Seniors can make their voices heard by calling their elected representatives toll-free at 1-800-511-3802 and asking them to vote “NO” on this proposed legislation or by visiting the Alliance website at www.retiredamericans.org and sending a letter to their senators and representatives, says Ruben Burks, Alliance secretary-treasurer, who reminds older Americans that “no bill is better than a bad bill.”

U.S. Trade Court Blasts Labor Dept.
A recent decision by the U.S. Court of International Trade blasted the Department of Labor (DOL) for failing to properly investigate a petition by employees seeking Trade Adjustment Assistance (TAA) benefits.

Under the 1994 NAFTA accord, the DOL is responsible for assuring TAA benefits are available for eligible employees who lose their jobs due to NAFTA-like international trade deals.

In a scathing rebuke of DOL practices, the court said, “There is something fundamentally wrong with the administration of the nation’s trade adjustment assistance programs if, as a practical matter, workers often must appeal their cases to the courts to secure the thorough investigation that the Labor Department is required to provide by law.”

“IAM members seeking TAA benefits are advised to be aware of the obstacle the U.S. Labor Department may represent in this matter,” said Owen Herrnstadt, director of IAM’s Trade and Globalization Dept.

Howard Dean Bucks Spending Limits
Former Vermont Gov. Howard Dean may become the first Democratic presidential candidate ever to abandon the current public-financing system, which has been in place since the 1970's. Dean recently sent an e-mail to over 500,000 of his supporters seeking their opinion on whether he should decline federal matching funds and therefore, free himself of the spending limits that come with them.

Dean initially pledged to participate in the current public-finance system, which would impose a $45 million spending limit. However, after raising over $25 million, his stance on the issue has changed dramatically.


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Two candidates came to Cincinnati to vie for the IAM's endorsement for President in 2004. Only one came away with the prize.  Read all about it in the online version of The IAM Journal.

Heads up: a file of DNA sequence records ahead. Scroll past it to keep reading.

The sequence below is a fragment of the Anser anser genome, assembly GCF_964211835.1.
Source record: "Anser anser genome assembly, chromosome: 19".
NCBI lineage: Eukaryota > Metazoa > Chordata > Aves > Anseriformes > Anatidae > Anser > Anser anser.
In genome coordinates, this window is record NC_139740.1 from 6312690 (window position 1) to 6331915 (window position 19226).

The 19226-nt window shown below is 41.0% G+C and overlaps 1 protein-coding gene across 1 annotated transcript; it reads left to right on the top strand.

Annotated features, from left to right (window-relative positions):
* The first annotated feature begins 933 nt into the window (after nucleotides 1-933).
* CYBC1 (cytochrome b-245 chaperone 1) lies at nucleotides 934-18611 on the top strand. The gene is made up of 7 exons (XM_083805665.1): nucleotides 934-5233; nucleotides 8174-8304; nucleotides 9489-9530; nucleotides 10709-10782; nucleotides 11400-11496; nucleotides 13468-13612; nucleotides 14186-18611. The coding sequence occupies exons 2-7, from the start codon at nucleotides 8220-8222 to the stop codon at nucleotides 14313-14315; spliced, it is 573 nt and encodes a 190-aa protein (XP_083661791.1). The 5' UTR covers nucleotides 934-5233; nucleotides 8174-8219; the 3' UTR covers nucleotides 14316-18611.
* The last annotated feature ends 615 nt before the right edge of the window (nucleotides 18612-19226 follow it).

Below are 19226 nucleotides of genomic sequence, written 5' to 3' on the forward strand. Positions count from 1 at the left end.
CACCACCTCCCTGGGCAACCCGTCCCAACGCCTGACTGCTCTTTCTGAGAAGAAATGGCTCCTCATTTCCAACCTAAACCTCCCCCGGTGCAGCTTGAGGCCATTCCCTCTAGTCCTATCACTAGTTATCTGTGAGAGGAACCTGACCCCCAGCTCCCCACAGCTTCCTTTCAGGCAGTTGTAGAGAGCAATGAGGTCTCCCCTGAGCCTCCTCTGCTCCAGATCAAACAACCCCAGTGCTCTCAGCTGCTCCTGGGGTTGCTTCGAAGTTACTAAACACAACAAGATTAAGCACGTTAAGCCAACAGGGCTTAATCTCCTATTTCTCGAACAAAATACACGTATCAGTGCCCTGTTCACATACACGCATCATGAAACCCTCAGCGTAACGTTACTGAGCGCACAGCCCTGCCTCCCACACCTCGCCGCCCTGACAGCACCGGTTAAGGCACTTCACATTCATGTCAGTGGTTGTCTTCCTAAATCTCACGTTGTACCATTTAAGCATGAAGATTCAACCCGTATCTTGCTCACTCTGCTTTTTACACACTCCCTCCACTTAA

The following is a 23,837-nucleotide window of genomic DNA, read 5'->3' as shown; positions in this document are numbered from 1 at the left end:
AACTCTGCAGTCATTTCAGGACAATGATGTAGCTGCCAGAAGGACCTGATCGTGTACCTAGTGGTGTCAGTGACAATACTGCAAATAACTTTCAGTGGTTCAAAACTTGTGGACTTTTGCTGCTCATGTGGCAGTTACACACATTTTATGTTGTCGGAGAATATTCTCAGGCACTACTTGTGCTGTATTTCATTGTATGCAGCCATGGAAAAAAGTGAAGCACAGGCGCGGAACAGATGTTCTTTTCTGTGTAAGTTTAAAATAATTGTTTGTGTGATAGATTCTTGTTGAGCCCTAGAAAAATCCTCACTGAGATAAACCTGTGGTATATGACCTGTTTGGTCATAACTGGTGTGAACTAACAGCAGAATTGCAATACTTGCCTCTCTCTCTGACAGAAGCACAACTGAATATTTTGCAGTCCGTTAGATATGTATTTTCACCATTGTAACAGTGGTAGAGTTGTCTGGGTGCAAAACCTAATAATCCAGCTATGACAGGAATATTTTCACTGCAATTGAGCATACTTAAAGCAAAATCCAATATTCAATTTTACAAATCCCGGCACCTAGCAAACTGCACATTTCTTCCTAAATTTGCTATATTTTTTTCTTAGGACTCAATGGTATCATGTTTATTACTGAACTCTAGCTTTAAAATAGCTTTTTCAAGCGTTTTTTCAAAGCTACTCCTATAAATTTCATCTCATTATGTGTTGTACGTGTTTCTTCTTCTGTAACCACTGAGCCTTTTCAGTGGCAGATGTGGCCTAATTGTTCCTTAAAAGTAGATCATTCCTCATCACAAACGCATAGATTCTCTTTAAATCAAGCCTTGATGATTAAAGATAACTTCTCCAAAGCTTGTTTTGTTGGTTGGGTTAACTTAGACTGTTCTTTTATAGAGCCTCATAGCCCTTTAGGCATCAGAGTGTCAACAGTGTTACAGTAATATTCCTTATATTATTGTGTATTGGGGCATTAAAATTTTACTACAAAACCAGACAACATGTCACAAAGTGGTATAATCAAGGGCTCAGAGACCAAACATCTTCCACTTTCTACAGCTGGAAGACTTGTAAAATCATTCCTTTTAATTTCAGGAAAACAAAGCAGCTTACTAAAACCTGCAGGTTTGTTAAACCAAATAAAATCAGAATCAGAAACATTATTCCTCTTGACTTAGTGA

. . . and it's time to order your copy. This years calendar is filled with the winners of the annual IAM photograohy contest. Plus, for every calendar sold, the IAM will donate one dollar to the Guide Dogs of America. Last year, calendar sales earned $25, 000 for the GDA. Click here to download a calendar order form. Print it our on your home computer and mail it back to the IAM.

Once each year an independent panel of judges decide which locals and districts publish the best newsletters and best websites. Check out the winners.

Senator John McCain (R-AZ) is back flying combat missions. This time, however, he seeks to shoot down the proposed lease of Boeing 767 tankers by the US Air Force. And he is using every weapon at his disposal to chalk up another kill. Help stop John McCain and save North American jobs.

FlatRateTech is an organization “created for and by Ford and Lincoln Mercury service technicians solely to speak as one loud voice rather than 50,000 smaller voices,” according to their website http://flatratetech.com. The fast-growing site offers forums for Ford customers, technicians and dealers to exchange information.


See who works for you, how the IAM is structured, and what services the IAM offers. Go to: IAM profiles for 2003.

The 108th Congressional Directory . . .
get your copy. Send $5 to the MNPL Education Fund, c/o IAMAW, 9000 Machinists Place, Upper Marlboro, MD, 20772.

The official site for the 36th Grand Lodge Convention to be held in 2004 in Cincinnati, Ohio is now online. Check it our for convention news, sponsorship offers, and convention gear.